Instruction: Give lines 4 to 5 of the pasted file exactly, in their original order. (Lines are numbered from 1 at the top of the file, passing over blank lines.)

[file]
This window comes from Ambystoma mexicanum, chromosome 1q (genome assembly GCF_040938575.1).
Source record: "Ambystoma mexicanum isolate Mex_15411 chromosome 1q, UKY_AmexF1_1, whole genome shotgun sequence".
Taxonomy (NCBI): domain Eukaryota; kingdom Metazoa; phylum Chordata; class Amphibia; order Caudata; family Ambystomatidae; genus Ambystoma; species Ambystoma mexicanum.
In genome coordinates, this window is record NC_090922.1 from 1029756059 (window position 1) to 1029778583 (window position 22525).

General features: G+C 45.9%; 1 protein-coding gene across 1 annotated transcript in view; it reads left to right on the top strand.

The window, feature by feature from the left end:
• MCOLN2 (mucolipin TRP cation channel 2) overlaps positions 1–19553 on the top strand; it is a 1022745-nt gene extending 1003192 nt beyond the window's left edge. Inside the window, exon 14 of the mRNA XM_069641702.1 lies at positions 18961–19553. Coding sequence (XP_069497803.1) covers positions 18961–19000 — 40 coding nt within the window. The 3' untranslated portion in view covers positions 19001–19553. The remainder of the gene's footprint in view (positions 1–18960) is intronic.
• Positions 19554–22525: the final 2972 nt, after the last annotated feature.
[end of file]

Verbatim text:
In genome coordinates, this window is record NC_090922.1 from 1029756059 (window position 1) to 1029778583 (window position 22525).

General features: G+C 45.9%; 1 protein-coding gene across 1 annotated transcript in view; it reads left to right on the top strand.